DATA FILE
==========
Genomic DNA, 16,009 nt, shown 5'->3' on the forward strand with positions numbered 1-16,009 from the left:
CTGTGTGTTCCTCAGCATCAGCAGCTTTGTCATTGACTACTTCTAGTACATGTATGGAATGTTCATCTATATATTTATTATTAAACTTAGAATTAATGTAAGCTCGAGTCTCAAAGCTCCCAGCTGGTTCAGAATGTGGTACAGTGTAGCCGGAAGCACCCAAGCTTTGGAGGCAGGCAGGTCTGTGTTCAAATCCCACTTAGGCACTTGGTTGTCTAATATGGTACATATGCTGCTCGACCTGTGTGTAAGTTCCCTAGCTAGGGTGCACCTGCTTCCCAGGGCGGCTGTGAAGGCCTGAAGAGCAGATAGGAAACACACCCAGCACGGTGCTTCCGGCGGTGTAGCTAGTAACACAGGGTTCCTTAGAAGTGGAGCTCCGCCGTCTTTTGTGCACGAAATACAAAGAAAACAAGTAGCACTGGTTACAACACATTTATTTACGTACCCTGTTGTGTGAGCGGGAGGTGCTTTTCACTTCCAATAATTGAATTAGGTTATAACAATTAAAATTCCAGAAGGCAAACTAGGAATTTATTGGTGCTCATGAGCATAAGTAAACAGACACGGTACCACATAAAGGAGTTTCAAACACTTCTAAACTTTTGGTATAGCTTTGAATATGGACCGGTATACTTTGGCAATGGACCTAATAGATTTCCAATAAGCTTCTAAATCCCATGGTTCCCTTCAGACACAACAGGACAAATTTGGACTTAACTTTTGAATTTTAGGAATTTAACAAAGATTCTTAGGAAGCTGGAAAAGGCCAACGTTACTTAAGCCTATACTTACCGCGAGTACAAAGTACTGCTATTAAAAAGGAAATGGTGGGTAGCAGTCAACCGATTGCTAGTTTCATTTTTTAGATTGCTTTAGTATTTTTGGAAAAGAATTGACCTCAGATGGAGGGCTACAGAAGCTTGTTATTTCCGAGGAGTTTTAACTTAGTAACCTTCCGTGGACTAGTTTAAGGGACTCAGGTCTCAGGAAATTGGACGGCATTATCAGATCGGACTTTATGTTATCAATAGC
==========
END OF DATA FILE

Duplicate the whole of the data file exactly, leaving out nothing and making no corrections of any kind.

Genomic DNA, 16,009 nt, shown 5'->3' on the forward strand with positions numbered 1-16,009 from the left:
CTGTGTGTTCCTCAGCATCAGCAGCTTTGTCATTGACTACTTCTAGTACATGTATGGAATGTTCATCTATATATTTATTATTAAACTTAGAATTAATGTAAGCTCGAGTCTCAAAGCTCCCAGCTGGTTCAGAATGTGGTACAGTGTAGCCGGAAGCACCCAAGCTTTGGAGGCAGGCAGGTCTGTGTTCAAATCCCACTTAGGCACTTGGTTGTCTAATATGGTACATATGCTGCTCGACCTGTGTGTAAGTTCCCTAGCTAGGGTGCACCTGCTTCCCAGGGCGGCTGTGAAGGCCTGAAGAGCAGATAGGAAACACACCCAGCACGGTGCTTCCGGCGGTGTAGCTAGTAACACAGGGTTCCTTAGAAGTGGAGCTCCGCCGTCTTTTGTGCACGAAATACAAAGAAAACAAGTAGCACTGGTTACAACACATTTATTTACGTACCCTGTTGTGTGAGCGGGAGGTGCTTTTCACTTCCAATAATTGAATTAGGTTATAACAATTAAAATTCCAGAAGGCAAACTAGGAATTTATTGGTGCTCATGAGCATAAGTAAACAGACACGGTACCACATAAAGGAGTTTCAAACACTTCTAAACTTTTGGTATAGCTTTGAATATGGACCGGTATACTTTGGCAATGGACCTAATAGATTTCCAATAAGCTTCTAAATCCCATGGTTCCCTTCAGACACAACAGGACAAATTTGGACTTAACTTTTGAATTTTAGGAATTTAACAAAGATTCTTAGGAAGCTGGAAAAGGCCAACGTTACTTAAGCCTATACTTACCGCGAGTACAAAGTACTGCTATTAAAAAGGAAATGGTGGGTAGCAGTCAACCGATTGCTAGTTTCATTTTTTAGATTGCTTTAGTATTTTTGGAAAAGAATTGACCTCAGATGGAGGGCTACAGAAGCTTGTTATTTCCGAGGAGTTTTAACTTAGTAACCTTCCGTGGACTAGTTTAAGGGACTCAGGTCTCAGGAAATTGGACGGCATTATCAGATCGGACTTTATGTTATCAATAGC